Grey Gardens**** (Southwark Playhouse)

Posted: January 14, 2016 in Theatre


If history can be condensed into headlines and footnotes, the story told here falls most definitely into the latter category. In 1941, young Presidential hopeful Joe Kennedy (Aaron Sidwell) arrives at Grey Gardens, home in the Hamptons of the “aristocratic” Bouvier clan, to seal his engagement to Little Edie (Rachel Anne Rayham), daughter of the flamboyant Edith (Jenna Russell), described as “that worst of things, an actress without a stage”. Mother’s antics disrupt daughter’s plans, but maybe the actress gene has been passed on and the two women embark on a lifelong journey of mutual loathing and mutual dependence. Joe was fated to be killed in action three years later, but the great irony is that Jaqueline Bouvier (seen in this show as a little girl) was to become the bride of his younger brother Jack and eventually ascend to the White House. This musical (book Doug Wright, music Scott Frankel, lyrics Michael Korie) sheds light on the uneasy flirtation between politics and showbiz that, in many ways, characterised the Kennedy presidency. It was a success on Broadway and is now getting its UK premiere. The first half, set almost entirely in 1941, flows smoothly, mixing 40s swing music with simple songs in the style of Ivor Novello and Edith’s protege, gay pianist Gould (Jeremy Legat) is on hand to provide accompaniment and bitchy asides. However, this part of the show is not entirely satisfying in establishing the mother/daughter relationship that is at the heart of the story. Partly this is due to Rayham’s Little Edie being more like a precocious teenager than the “Miss Body Beautiful” aged 24 that she actually was, but also Russell looks uncomfortable when projecting the conflicting roles that life has cast her into. The second act fast forwards to 1973 and a media frenzy over Jacqueline (now Mrs Onassis) allowing her aunt and cousin to live reclusive lives at Grey Gardens in squalid conditions with over 50 cats. Octogenarian Edith is now played by Sheila Hancock, with wild white hair, complaining at the difficulties of bringing up a 56-year-old daughter. Russell steps down a generation to play Little Edie, her bald head hidden beneath a variety of hoods. The scene is reminiscent of Whatever Happened to Baby Jane? with a similar mic of pathos, comedy and camp horror. Russell and Hancock set the show ablaze with an unforgettable double act, each taking turns to have intimate conversations with the audience and to hurl vicious insults at each other. Edith still has her male sidekick, Gould having been replaced by Jerry, a dim-witted errand boy (Sidwell, unrecognisable from Act I), but Brooks (Ako Mitchell) remains their trusty servant, albeit 32 years older. The message is that the show must go on in the face of any adversity, as true for politics as for show business. Director Thom Southerland and choreographer Lee Proud know how to use every inch of this space to full advantage, even when negotiating the clutter of Tom Rogers’ set and a nine piece band, conducted by Michael Bradley, provides the richest sound heard here since Titanic. Southerland and his team have achieved a string of successes on the fringe by breathing fresh life into forgotten American musicals, but they have yet to get a West End transfer. Star casting could well help then to break through that barrier this time.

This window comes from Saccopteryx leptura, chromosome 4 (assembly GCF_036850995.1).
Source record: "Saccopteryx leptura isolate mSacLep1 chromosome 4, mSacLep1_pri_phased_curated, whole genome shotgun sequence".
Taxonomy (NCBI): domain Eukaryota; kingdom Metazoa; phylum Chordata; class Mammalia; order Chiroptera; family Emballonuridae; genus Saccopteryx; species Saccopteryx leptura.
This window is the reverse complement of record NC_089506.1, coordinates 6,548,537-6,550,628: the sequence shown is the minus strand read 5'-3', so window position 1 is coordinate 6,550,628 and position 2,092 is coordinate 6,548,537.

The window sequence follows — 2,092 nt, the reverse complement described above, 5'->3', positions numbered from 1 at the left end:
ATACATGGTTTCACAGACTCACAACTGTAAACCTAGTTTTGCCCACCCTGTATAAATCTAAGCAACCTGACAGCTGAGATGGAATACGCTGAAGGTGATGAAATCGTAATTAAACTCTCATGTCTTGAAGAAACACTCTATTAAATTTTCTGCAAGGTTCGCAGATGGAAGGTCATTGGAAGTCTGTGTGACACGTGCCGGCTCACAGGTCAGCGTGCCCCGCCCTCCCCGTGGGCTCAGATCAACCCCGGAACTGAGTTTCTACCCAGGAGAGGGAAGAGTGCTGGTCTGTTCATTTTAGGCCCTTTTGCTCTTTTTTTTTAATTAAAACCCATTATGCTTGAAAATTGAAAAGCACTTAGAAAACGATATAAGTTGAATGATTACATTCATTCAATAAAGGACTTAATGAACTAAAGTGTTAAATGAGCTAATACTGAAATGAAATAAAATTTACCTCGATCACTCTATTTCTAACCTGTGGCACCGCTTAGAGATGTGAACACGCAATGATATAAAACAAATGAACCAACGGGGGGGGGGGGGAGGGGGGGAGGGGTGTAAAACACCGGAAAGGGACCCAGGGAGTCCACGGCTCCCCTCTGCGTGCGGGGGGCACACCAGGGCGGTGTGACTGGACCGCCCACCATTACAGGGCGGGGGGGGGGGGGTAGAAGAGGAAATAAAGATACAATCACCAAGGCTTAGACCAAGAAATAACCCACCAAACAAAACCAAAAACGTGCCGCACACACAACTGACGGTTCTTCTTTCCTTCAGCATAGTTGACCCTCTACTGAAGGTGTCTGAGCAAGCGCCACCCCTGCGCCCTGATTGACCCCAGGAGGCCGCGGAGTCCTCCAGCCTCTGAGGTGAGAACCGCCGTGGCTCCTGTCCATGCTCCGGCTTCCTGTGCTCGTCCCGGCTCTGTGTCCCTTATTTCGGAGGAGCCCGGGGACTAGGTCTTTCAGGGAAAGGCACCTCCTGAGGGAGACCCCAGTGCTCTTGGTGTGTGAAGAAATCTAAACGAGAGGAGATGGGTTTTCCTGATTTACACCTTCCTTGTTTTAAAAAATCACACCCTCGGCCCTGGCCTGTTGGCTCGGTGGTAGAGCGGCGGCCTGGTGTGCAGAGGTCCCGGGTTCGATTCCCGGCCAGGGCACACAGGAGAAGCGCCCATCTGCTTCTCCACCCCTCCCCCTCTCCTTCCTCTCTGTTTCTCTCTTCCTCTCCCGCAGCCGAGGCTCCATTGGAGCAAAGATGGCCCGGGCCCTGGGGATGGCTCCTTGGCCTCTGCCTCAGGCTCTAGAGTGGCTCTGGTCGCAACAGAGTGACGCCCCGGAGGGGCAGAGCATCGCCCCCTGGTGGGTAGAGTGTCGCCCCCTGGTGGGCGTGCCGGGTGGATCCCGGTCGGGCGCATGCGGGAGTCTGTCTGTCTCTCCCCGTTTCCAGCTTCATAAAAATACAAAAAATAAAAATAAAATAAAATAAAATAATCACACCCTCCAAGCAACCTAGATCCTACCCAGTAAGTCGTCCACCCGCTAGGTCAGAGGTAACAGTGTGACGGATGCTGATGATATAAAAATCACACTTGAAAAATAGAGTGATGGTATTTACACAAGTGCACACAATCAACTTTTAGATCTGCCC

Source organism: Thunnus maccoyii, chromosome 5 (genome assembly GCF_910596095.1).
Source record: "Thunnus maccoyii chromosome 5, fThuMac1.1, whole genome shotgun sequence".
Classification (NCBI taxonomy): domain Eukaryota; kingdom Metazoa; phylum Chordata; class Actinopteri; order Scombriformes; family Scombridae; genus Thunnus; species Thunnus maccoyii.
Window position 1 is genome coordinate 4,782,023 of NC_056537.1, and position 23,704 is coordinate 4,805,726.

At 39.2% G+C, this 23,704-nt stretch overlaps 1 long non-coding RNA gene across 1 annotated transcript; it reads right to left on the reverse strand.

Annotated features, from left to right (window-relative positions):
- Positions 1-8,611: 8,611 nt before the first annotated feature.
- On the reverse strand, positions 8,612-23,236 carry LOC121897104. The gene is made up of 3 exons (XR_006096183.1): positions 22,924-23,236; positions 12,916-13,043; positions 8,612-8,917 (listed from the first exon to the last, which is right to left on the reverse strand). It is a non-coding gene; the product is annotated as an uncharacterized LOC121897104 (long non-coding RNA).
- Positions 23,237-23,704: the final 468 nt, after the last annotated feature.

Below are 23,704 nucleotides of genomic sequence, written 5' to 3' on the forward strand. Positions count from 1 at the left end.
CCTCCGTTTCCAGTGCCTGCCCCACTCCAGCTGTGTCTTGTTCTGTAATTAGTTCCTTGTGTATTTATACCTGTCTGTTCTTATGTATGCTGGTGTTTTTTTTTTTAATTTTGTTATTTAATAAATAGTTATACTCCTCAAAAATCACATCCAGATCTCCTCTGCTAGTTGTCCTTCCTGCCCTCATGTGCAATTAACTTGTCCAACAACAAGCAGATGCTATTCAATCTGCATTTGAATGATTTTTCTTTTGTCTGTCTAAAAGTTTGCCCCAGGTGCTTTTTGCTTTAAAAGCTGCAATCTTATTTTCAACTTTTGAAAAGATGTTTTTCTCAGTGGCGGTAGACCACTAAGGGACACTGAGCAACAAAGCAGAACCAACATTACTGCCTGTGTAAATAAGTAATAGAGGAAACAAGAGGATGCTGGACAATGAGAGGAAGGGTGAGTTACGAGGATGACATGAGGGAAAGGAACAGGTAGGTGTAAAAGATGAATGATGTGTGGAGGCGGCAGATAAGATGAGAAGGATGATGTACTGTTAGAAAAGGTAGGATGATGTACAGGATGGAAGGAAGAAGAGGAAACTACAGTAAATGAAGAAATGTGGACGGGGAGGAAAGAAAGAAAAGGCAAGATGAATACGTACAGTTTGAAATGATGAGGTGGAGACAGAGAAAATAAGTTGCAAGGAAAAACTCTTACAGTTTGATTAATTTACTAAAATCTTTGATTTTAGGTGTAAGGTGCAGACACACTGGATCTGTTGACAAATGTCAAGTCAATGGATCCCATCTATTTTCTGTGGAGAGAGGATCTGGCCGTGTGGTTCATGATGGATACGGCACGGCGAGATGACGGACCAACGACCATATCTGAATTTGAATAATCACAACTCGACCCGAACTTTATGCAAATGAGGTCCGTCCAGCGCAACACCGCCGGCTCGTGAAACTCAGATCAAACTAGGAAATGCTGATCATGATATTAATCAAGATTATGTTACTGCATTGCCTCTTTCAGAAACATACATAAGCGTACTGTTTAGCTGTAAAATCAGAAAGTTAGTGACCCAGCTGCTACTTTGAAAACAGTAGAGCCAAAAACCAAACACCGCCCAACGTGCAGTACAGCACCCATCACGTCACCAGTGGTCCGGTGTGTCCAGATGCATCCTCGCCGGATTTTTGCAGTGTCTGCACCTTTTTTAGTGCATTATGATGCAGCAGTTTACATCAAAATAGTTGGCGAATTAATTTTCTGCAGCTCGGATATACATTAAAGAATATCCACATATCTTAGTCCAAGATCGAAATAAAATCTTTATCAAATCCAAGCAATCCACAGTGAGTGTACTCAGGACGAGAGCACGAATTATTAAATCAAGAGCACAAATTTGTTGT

Performance date: 7 January 2016

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